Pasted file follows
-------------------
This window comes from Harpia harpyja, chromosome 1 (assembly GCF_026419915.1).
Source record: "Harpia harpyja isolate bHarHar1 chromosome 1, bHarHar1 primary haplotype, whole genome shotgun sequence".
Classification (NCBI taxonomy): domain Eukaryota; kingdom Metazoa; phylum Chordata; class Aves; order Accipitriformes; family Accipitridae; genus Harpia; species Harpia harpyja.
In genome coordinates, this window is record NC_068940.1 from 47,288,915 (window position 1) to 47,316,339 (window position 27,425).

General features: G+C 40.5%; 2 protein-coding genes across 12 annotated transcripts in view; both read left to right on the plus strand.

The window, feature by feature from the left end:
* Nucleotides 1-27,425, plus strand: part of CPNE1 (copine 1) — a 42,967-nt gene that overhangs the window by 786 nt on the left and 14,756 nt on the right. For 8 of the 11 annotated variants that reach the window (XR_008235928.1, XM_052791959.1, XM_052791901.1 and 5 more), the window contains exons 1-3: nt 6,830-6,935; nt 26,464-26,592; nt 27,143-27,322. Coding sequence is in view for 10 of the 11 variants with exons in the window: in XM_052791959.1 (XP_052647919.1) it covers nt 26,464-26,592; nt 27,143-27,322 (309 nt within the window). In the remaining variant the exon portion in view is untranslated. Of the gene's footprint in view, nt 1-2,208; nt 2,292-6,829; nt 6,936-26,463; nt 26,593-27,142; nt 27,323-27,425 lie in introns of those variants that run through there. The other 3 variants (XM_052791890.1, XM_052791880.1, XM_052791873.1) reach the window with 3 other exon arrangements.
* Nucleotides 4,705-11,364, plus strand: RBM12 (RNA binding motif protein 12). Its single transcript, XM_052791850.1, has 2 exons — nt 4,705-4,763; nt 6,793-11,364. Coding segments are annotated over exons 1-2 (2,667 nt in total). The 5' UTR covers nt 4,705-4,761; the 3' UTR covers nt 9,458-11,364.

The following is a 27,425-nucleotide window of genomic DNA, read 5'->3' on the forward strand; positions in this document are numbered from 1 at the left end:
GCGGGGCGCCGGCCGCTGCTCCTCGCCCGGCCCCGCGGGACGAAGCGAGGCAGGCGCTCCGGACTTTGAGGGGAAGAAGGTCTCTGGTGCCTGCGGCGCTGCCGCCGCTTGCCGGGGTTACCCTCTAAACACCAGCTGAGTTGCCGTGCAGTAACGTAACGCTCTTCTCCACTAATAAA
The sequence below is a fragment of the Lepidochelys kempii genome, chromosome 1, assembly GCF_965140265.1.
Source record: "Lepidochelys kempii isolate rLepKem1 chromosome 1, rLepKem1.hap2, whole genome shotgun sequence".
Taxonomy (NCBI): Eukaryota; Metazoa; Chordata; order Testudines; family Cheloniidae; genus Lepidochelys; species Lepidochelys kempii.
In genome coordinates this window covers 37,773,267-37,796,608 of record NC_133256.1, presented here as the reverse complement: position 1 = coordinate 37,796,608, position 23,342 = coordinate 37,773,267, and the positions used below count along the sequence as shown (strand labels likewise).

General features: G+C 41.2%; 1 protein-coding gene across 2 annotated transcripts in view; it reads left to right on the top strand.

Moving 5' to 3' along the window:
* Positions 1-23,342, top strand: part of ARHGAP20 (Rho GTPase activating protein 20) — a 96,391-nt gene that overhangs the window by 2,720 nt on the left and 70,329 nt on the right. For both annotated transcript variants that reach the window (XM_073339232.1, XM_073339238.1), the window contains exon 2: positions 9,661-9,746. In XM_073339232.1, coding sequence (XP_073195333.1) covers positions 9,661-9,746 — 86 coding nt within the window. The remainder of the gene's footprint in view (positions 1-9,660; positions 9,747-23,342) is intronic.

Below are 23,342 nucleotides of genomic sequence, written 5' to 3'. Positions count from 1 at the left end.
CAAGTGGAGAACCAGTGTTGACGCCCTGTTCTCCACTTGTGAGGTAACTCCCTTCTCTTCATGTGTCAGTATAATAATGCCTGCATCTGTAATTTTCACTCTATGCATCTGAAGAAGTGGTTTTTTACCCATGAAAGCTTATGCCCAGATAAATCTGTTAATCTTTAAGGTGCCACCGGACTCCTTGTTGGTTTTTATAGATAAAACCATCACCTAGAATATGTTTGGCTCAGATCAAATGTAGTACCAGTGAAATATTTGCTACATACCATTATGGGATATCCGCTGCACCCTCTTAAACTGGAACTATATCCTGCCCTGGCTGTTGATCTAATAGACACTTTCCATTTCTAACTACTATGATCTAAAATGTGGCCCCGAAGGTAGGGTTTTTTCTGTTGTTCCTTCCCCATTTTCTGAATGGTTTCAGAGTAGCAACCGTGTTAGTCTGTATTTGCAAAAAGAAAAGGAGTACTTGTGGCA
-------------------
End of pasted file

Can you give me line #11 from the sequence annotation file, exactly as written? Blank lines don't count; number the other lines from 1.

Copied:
The sequence below is a fragment of the Lepidochelys kempii genome, chromosome 1, assembly GCF_965140265.1.